Take a moment, and…
Keep in mind while reading this that 2019 is The Year of the Grey Cat. What do I mean by that? Read on to find out...
Christmas time has been my favorite time of the year since I was a little kid. We crafted Christmas ornaments from scratch, Grandma and I baked a ton of cookies, I made an advent calendar for my best friend Dagmar; and we went to the German Christmas markets to have stollen (a type of German fruit bread) and buy little gifts. Despite the short days, December was filled with a hustle and bustle completely unlike the entire rest of the year. On Sundays, however, it was Advent. The shops were closed, and in the evenings grandma lit a candle on the advent wreath. It was time to have a quiet moment, to look inward. We weren’t very religious, and I didn’t know the origin of advent until I was an adult and looked it up online. But I did understand the part where you meditated quietly, without Christmas music or TV, and thought about something that mattered.
Grandma lost a lot of people when she was young. Two of her five brothers, Reinhold & Gottfried, were killed in World War II. They were German, but against the war. They were drafted anyway, and not going meant certain death. Going meant that death was only likely. Grandma’s little brother, Siegfried, was drafted at 16, but after basic training he ran away and hid in farmhouses until the war was finally lost, then he hid some more so the allies wouldn’t arrest him and make him a prisoner of war. Grandma had been a civilian POW at 18, taken by the Russians. She ran away too & contracted diptheria, pneumonia, scarlet fever, and tuberculosis (twice!) while on the run. She then made it to what is now Western Germany, united with little Siegfried, but never saw her father again, or her two brothers who had died in the war.
Why am I telling you this? Because during Christmas time, I think of my Grandma often, but not in a sad way. I quietly thank her for having made me the person I am today. She was the most amazing person I have ever known and I will be forever grateful for taking me on as her own when my mom was far too young to handle it. Grandma passed in December 2018.
In April 2019, my cat Biffy (aka Spitfire) passed as well. She was the first cat I ever owned as an adult. She was much loved and mourned, but her passing made room for Lucy, who is now among our non-working staff and being “trained” to model jewelry (she thinks that rings are toys, ugh). Toby, my 15 year old fluffy senior cat, is well-seasoned at demonstrating jewelry, but his time will come soon I’m sure, so we are currently celebrating having each other with extra long morning kneadings on my scalp. I will miss those...
In June, one of my closest friends lost her mom too soon. This is her first holiday season without her mother; now she has to work up the courage to make new memories for her eight year old, who will only know his grandma as a distant and faint memory. But my friend will remember, and once the pain begins to ease up, the memories will be happy ones, I know that.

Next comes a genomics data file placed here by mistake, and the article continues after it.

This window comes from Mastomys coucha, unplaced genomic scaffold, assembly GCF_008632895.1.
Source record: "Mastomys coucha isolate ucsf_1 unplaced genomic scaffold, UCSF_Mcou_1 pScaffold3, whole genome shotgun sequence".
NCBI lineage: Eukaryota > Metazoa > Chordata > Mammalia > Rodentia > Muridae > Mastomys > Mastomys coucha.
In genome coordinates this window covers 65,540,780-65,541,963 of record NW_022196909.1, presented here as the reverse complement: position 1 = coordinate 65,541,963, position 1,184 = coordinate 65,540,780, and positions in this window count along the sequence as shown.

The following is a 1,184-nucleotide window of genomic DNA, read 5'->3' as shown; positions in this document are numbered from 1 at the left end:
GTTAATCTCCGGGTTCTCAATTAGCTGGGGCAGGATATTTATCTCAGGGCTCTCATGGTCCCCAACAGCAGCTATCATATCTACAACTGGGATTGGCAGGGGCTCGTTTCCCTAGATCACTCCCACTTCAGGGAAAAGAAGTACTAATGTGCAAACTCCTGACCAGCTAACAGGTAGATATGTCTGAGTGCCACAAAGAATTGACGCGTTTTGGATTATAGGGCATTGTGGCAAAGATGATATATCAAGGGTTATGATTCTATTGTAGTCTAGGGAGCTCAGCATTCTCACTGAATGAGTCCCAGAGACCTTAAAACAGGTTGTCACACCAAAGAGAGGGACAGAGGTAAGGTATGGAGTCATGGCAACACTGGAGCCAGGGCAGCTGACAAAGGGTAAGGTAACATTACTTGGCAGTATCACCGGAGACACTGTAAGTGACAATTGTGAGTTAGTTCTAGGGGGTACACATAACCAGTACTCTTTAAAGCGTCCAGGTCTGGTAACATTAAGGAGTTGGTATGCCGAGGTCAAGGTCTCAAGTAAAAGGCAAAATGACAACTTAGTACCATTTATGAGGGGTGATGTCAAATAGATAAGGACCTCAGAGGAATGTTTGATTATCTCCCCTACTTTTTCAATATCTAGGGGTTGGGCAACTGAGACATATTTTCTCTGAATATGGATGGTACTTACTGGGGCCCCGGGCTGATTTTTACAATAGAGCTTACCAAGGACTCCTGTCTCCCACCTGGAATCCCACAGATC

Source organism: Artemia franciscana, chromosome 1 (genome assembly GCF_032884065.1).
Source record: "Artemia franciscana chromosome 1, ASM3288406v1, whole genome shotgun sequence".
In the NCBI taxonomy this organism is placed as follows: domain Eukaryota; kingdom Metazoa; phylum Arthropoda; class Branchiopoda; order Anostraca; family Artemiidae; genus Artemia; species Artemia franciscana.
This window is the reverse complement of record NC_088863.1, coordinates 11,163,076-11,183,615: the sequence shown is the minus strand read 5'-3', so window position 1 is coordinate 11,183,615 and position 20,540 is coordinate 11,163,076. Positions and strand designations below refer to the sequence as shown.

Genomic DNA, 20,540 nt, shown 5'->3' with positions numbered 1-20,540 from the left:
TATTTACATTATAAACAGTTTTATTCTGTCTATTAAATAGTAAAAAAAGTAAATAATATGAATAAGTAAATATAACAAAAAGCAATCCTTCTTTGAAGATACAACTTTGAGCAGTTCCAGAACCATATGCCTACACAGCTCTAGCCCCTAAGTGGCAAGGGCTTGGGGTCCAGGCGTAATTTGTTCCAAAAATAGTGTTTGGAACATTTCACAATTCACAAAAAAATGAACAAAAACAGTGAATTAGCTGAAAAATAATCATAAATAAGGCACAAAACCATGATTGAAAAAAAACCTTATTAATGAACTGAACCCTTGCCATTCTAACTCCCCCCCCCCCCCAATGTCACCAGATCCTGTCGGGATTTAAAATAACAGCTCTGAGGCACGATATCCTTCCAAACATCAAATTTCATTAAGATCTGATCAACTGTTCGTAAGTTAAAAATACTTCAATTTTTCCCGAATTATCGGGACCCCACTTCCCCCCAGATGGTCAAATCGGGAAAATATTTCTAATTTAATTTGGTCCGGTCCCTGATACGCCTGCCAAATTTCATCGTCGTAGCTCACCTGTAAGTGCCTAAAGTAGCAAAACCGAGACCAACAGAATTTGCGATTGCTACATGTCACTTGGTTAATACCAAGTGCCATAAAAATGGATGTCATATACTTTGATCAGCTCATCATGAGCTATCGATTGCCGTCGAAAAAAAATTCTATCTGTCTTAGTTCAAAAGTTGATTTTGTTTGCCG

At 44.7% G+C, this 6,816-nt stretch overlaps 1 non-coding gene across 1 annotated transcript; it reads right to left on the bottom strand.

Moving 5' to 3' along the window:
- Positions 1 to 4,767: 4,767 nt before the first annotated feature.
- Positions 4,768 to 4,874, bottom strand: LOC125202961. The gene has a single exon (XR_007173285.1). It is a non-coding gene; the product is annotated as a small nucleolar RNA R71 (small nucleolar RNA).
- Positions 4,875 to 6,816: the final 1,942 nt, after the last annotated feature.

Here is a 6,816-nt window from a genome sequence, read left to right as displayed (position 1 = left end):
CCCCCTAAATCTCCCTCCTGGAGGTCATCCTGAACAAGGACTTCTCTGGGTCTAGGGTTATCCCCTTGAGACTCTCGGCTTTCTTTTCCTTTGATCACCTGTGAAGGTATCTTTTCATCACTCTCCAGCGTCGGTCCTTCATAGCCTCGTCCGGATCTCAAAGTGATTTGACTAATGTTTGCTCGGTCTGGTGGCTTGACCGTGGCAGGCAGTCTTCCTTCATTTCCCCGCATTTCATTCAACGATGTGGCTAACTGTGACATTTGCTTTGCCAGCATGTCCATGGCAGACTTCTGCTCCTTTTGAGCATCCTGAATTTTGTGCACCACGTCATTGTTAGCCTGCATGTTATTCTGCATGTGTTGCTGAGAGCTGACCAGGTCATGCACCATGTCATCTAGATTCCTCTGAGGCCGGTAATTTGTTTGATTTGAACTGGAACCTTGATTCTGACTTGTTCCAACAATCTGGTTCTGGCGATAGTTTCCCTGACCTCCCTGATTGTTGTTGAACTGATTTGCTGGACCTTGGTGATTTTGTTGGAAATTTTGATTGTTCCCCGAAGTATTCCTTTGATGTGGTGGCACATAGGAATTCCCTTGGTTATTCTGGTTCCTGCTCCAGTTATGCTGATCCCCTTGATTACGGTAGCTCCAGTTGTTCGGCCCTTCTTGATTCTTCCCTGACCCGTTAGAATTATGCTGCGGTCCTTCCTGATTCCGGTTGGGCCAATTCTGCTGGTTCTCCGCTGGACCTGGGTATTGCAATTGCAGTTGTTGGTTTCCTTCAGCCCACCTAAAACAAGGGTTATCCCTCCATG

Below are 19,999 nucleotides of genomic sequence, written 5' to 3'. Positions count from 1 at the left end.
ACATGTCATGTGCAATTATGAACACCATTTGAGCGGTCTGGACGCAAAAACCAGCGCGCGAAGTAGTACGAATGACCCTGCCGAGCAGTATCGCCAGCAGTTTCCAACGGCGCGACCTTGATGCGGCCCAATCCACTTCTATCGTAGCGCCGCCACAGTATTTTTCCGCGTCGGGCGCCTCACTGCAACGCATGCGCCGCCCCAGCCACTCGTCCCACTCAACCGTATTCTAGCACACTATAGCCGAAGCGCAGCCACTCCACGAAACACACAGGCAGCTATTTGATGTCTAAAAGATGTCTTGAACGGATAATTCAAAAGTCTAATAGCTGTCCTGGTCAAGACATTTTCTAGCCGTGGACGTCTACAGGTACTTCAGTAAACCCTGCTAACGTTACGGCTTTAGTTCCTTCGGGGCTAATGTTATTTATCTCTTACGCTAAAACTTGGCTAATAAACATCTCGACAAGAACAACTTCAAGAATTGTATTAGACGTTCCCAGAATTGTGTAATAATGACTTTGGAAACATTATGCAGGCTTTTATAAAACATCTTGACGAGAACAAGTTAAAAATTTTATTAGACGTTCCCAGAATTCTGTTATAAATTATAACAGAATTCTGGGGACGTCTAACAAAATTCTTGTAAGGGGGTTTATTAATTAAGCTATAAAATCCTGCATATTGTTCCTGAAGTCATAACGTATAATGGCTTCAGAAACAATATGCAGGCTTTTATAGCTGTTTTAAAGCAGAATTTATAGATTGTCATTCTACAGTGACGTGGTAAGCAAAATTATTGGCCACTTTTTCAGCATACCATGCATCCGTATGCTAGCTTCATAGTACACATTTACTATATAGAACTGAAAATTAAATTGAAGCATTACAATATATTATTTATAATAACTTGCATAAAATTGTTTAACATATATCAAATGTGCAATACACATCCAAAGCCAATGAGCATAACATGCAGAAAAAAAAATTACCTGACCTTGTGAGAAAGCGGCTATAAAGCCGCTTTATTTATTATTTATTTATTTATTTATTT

My own greatest sadness this year is my client “ThisGreyCat” who lost the fight with breast cancer in November. She was 36. “ThisGreyCat” is the reason for my somber thoughts, and I wanted to put my memory of her into a few black and white letters so that her gracing my life with her presence – so to speak, as she lived in Australia and we never actually met in person – is etched into (virtual) reality somewhere. “ThisGreyCat,” my client for 9 years, placed exactly 100 orders. The last three of those orders were goodbye presents for family members; we made those at cost, against her protest, both of us competing for who was nicer to whom. “ThisGreyCat” and I wrote each other long emails until just a few days before her death, the last communication was 2 days before through her husband, and on the day of, again through her husband. “ThisGreyCat” allowed me to be part of her sorrows when the cancer appeared & also her happiness when it went and she was pronounced cancer free. And when the cancer came back with a vengeance, too late for any help, she shared her utter panic with me as she was sent home for hospice care, in liver failure, all the while asking “why her” – I had no answer, I could only listen. Now there are only the memories I have of her, the few personal photos she sent me, and the hundreds of Etsy convos I have since been rereading. My thank you to S. her husband, for keeping me in the know. You may not ever see this blog, but I thank you just the same.
So to all of you out there, take a moment during this season, breathe inward, and give someone you love who’s no longer with you a long, long thinking of. Maybe tell stories about them, things that matter.
And for those who are still with you, make the time to create new memories. These will be yours to cherish forever.
In the spirit of those memories, I pronounce 2019 the Year of the Grey Cat!
Share this post